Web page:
From visual comparison of the nonlinear and the linear ensemble-averaged spectra, we identified the following similarities. First, there is a large overlap between the parts of each spectrum containing significant power and the k–ω regions populated by the linear normal modes, suggesting that fluctuations are weak, if they cannot project on the underlying normal modes. Second, most of the nonlinear spectral power occupies regions of the nearly neutral (or, weakly damped) linear modes (green regions in the linear ensemble-averaged spectra: Figs. 9–12 in Part I). Most of these regions have |k| smaller than those of the most unstable mesoscale modes. It is, therefore, very likely that the corresponding scales are excited by upscale energy transfers associated with nonlinear interactions. Third, some of the linear dispersion curves or clusters of curves (e.g., corresponding to HFBM eddies), are visible in the nonlinear spectra, augmenting the idea of the underlying linear control. Finally, further below we analyze patterns and eddy forcings of different eddy classes and find qualitative similarities with those of the corresponding linear normal modes.
There are, however, some substantial differences between the nonlinear and linear spectra. First, there is a tendency of the nonlinear spectral power to populate small-k and small-ω spectral region, and it is more pronounced at a large Re. In line with the previous studies of geostrophic turbulence, these results can mean that the eddy energy generated at mesoscales by flow instabilities, in the form of the most unstable normal modes, is channeled by nonlinear interactions to long zonal scales (small k) and low frequencies, where it eventually dissipates through the bottom friction. We leave analysis of the energy transfers between the normal modes for the future, but we note that this process can be very different from the classical “inverse cascade” conjecture that involves consecutive energy transfer between the neighboring Fourier modes, because in the presence of the jets the normal modes are not Fourier modes in meridional direction, and, therefore, “neighboring” them in the spectral space is ambiguous. Second, unstable regions in the linear spectra do not necessarily correspond to the spectral peaks in the corresponding nonlinear spectra. This is also consistent with the aforementioned idea of energy transfer from the growing mesoscales to long scales, where the energy accumulates. Third, some parts of the nonlinear spectra (e.g., SME) have no similarity with the underlying linear modes. Finally, strong coherent eddies—not controlled by the linear dynamics—are present in the large-Re solutions; their contribution to the k–ω spectra was discussed in section 2b.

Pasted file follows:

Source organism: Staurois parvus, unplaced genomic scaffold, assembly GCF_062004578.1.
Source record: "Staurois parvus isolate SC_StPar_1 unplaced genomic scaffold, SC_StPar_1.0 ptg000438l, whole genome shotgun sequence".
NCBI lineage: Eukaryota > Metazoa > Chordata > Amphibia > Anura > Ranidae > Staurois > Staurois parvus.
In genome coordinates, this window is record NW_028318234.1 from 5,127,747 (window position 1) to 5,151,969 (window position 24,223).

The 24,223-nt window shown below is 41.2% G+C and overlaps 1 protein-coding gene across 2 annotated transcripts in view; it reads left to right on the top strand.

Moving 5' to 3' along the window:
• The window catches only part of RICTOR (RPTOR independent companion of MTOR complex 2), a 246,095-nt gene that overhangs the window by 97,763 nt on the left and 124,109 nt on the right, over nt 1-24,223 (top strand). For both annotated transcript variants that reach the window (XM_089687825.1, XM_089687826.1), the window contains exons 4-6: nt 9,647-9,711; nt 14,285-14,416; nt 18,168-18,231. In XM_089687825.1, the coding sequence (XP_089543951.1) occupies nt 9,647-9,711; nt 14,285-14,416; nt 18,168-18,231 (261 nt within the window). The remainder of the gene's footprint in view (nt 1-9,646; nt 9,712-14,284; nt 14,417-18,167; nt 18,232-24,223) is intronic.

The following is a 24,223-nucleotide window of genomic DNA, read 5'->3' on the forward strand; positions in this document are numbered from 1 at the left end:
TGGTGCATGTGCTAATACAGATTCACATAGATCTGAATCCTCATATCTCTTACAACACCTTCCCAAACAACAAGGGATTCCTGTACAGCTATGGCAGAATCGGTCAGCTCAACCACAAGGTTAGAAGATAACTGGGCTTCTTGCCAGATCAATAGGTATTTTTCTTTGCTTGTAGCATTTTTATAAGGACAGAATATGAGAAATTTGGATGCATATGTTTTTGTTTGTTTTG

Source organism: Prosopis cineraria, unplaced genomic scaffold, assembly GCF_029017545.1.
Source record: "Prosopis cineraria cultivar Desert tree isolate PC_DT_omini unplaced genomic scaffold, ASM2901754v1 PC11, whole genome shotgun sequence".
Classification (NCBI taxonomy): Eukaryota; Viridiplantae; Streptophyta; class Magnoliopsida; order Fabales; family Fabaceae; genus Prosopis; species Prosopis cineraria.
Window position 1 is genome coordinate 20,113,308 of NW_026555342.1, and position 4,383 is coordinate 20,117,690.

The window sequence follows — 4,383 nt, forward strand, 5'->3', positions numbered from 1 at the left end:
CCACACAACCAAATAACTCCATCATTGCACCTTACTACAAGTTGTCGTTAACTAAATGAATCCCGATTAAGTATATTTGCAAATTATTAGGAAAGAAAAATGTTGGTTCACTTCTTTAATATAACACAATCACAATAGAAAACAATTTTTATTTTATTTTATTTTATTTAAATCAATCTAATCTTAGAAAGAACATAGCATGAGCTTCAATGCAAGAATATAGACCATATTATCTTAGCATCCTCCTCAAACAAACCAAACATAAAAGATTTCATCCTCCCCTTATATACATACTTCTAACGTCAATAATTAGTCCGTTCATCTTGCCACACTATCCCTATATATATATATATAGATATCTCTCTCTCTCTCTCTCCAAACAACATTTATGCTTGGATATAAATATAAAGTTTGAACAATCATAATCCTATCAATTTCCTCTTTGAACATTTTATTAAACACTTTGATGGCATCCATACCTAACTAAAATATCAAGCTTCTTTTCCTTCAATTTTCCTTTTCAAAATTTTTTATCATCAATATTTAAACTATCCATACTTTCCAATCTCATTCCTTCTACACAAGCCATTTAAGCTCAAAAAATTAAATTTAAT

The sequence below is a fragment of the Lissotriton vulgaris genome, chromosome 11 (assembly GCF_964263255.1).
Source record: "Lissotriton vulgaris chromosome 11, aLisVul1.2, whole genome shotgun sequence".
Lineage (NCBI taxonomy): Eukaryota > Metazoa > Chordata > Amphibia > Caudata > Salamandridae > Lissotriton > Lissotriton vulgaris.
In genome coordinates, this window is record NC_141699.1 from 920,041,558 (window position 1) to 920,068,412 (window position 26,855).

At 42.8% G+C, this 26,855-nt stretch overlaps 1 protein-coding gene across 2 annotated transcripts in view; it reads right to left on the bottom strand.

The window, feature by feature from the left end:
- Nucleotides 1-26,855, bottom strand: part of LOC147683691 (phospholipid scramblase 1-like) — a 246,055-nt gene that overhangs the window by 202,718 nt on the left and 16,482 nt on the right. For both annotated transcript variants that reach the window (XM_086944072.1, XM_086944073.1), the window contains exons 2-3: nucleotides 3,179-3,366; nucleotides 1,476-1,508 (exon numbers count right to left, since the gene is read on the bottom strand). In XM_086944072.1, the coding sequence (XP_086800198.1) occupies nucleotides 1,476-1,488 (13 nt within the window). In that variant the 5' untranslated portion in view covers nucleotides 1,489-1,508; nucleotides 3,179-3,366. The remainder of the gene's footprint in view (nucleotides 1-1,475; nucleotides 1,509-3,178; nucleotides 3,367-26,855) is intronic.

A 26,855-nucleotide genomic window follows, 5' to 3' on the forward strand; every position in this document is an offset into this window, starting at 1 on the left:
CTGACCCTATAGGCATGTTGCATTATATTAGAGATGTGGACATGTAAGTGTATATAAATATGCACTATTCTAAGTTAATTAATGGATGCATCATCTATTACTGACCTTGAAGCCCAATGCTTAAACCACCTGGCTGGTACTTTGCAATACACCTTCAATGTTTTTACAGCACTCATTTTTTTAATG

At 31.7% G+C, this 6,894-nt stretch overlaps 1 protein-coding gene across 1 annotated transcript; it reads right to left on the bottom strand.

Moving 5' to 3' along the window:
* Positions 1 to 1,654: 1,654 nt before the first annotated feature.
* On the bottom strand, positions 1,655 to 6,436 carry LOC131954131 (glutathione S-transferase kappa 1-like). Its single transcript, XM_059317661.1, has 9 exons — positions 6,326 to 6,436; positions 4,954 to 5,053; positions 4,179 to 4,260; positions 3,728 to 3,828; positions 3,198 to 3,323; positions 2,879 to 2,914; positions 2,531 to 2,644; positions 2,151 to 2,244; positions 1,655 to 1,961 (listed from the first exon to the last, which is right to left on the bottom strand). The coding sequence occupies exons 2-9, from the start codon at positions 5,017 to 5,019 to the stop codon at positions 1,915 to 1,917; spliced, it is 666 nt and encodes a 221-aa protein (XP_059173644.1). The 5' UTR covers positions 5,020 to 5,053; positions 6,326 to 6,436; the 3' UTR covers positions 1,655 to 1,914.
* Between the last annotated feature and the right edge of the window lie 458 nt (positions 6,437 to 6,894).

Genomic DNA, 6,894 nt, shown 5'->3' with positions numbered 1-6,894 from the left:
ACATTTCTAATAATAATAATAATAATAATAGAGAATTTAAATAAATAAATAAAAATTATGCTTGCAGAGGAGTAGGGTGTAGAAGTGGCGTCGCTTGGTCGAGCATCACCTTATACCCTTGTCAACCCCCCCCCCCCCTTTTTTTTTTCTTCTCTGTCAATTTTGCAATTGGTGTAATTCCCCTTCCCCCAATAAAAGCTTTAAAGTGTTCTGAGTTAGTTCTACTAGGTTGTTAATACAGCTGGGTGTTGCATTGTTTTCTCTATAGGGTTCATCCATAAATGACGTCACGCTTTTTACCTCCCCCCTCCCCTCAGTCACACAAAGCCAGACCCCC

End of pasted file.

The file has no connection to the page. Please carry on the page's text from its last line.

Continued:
b. Analysis of different eddy classes